In the Shade

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About this Blog

If you’re into trees as much as we are, this page is for you. To us, trees are home, a secure and comforting haven. When their leaves rustle, their bodies sway in the wind and their crowns cast wide shadows, it makes us smile. Here, you’ll find our musings on trees, tree facts and news, tree photos, tree videos and other thoughts focusing on our passion for our greatest natural resource. Join us in the shade.

A Spring Fashion Show - In Your Own Backyard

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tatty - Fotolia.com

Mother Nature has fashioned a trend - in your closet.

Blouses, scarves, shoes, jackets and even jeans have adopted colorful floral patterns this season. Fabrics of several materials and textures mimic the beautiful blossoms and bright buds Mother Nature has presented in your local park, flower bed or backyard. So, with the clasp of a button or the tie of scarf, you can delight in spring's fortunes wherever you go.

Your dark, drab sweaters, thick coats and scarves will gradually make their way to the depths of your drawers and reveal the bright, bold hues, pastels and patterns you've been longing to wear for months. Like a flower bud that opens in the sun, spring's demeanor will shed light through your windows and heaping arrangements of floral fashion will emerge.

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Spring Ahead

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The pitter patter of rain drops and faint, distant clasps of thunder tell us April showers have arrived. The fresh rainwater fuels your landscape, preparing it for new growth, new color and new life.

And for those who have yet to experience a wet, rainy season - and have been anxiously waiting for months for one to arrive - the warmer temperatures awaken your plants. The new season prompts tiny, green buds to pop, bringing smiles to the faces of those who pass by.

Ah, spring is here.

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Budding Artists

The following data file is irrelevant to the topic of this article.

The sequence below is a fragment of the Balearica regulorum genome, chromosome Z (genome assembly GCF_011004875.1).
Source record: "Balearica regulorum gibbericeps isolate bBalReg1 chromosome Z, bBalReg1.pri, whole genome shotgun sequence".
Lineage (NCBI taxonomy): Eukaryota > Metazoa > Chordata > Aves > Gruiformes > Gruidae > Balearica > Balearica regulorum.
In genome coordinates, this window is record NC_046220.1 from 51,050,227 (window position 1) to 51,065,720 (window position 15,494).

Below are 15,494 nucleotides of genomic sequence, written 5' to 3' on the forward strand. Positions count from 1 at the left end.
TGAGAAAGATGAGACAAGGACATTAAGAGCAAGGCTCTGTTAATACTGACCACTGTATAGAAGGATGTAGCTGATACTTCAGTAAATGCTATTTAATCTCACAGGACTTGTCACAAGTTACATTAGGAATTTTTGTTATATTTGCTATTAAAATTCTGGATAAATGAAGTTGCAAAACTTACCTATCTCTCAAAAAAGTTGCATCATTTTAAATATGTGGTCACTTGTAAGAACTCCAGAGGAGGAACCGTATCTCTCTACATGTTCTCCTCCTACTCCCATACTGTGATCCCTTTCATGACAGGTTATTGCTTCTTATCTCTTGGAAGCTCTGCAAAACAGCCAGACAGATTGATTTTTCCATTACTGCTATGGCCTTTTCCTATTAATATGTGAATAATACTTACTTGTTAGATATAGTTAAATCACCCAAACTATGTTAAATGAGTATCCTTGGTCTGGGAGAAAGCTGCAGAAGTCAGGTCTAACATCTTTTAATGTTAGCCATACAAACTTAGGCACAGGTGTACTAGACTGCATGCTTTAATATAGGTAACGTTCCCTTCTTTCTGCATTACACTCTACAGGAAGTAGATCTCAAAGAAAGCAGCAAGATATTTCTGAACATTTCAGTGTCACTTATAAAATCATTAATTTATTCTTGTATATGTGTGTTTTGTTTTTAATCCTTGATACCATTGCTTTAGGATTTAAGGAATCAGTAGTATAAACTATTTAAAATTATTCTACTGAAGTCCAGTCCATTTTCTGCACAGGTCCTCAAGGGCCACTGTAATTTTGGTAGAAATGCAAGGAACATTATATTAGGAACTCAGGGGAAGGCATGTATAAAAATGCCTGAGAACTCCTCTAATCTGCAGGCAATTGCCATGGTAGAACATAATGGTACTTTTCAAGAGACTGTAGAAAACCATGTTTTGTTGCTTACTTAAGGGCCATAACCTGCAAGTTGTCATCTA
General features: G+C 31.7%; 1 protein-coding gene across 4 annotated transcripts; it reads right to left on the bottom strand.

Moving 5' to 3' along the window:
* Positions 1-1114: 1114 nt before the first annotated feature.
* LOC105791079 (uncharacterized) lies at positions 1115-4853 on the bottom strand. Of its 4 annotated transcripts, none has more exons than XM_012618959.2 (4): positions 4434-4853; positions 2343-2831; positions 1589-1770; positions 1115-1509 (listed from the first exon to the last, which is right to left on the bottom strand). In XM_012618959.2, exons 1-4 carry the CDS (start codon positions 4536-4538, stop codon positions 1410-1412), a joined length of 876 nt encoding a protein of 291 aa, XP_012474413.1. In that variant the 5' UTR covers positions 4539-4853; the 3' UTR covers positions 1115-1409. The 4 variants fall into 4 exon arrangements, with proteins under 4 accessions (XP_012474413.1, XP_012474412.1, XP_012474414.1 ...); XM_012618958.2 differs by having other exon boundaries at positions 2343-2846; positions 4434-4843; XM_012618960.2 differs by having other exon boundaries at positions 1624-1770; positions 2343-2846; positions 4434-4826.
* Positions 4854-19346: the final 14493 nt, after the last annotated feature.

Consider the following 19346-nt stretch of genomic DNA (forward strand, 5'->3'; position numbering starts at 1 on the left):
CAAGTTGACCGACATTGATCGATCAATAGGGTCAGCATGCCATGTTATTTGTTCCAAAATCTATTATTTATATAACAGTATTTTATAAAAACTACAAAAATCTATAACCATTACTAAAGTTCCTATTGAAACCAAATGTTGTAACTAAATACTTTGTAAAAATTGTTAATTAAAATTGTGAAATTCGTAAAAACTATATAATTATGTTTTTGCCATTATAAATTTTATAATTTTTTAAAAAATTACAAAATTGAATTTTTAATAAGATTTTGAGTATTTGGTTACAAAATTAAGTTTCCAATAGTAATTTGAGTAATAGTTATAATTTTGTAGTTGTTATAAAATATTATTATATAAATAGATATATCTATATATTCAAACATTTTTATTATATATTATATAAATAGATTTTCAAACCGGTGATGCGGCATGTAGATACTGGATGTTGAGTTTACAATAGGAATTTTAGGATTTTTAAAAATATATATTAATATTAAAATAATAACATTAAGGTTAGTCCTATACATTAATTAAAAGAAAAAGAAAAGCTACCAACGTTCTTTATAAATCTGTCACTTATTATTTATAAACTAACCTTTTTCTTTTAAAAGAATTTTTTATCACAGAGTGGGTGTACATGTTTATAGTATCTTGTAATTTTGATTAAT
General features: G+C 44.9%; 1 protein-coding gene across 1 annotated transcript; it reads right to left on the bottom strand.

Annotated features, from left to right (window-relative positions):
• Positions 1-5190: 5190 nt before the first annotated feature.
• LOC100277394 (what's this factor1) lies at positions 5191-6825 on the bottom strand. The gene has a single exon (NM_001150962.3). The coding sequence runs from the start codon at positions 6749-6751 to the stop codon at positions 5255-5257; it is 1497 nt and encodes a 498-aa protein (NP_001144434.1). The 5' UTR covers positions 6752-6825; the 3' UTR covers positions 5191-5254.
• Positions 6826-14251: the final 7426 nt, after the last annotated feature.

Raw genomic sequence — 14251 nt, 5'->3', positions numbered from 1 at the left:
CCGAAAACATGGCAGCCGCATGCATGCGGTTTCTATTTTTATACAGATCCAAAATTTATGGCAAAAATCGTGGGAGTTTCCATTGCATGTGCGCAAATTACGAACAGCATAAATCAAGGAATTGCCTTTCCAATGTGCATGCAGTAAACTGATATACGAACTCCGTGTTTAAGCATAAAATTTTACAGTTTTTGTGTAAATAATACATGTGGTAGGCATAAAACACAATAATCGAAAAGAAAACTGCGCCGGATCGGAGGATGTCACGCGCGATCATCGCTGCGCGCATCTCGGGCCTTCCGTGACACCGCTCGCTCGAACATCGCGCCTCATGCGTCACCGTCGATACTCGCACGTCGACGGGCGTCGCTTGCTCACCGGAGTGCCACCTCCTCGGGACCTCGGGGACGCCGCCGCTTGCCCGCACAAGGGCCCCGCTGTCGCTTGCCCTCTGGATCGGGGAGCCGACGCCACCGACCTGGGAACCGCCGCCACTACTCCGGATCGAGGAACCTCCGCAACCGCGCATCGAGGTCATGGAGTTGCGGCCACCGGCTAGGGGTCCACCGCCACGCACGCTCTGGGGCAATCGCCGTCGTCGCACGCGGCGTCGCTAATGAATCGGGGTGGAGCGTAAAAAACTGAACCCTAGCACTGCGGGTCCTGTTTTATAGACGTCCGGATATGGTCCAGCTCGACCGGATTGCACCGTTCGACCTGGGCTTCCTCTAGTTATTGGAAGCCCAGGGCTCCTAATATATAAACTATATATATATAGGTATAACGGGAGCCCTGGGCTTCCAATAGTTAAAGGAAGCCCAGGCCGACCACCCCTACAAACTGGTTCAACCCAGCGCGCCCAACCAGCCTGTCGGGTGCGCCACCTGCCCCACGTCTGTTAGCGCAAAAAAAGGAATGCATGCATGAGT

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Old Man Winter may have overstayed his welcome, but spring's light, breezy character has gradually swept him away - the gray cloud cover that shadowed us for months has been lifted at last.

And, there you have it - a clean slate.

With the soundtrack of chirping young birds ringing in her ears, Mother Nature gently rustles the branches that form the brown, barren canopies above. She wakes them from the dormant state they've endured all winter long.

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Spring ... with a Cherry on Top

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Washington, D.C. is already a gorgeous place with striking architecture like the Washington Monument and the Lincoln Memorial, as well as the museums and surrounding landscapes. But in spring when the cherry blossoms are in bloom around the Tidal Basin, brilliant mounds of white and soft pink completely surround the space like scented clouds. And, like magic, they are instantly multiplied as they are reflected in the pool. Some describe it as "breathtaking" or "a feast for the eyes." Others call it "one of nature's best shows." And, this year, a mild winter means the show might go on a bit early, according to the National Park Service.

If you want to see the cherry blossoms during peak bloom, the Park Service suggests planning your visit between March 24th and March 28th this year. National Park Service horticulturists monitor five distinct stages of bud development to determine peak bloom, which they define as the point when 70 percent of the blossoms are open. Flowers will still be on the trees for several days on either side of peak bloom. If you prefer to see the puffy white blossoms, arrive four to six days before peak bloom, the National Park Service suggests. The floral fireworks will continue after the peak dates as well. But within one to two weeks of peak bloom, the trees will have shed their blossoms and transition to a fresh green color as the leaves come through.

Typically, average peak bloom for D.C.'s cherry trees is April 4, but the mild winter means an earlier bloom this year. Last year's peak bloom happened March 29. Peak bloom in 2010 was March 30. Usually, cherry blossom trees survive for approximately 50 years. But the city still has just more than 100 of the original 3,000 trees given to the city by Japan in 1912. Those original trees are near the Martin Luther King, Jr. memorial. Thousands of other trees have been replaced or grown from the original trees' genetic line.

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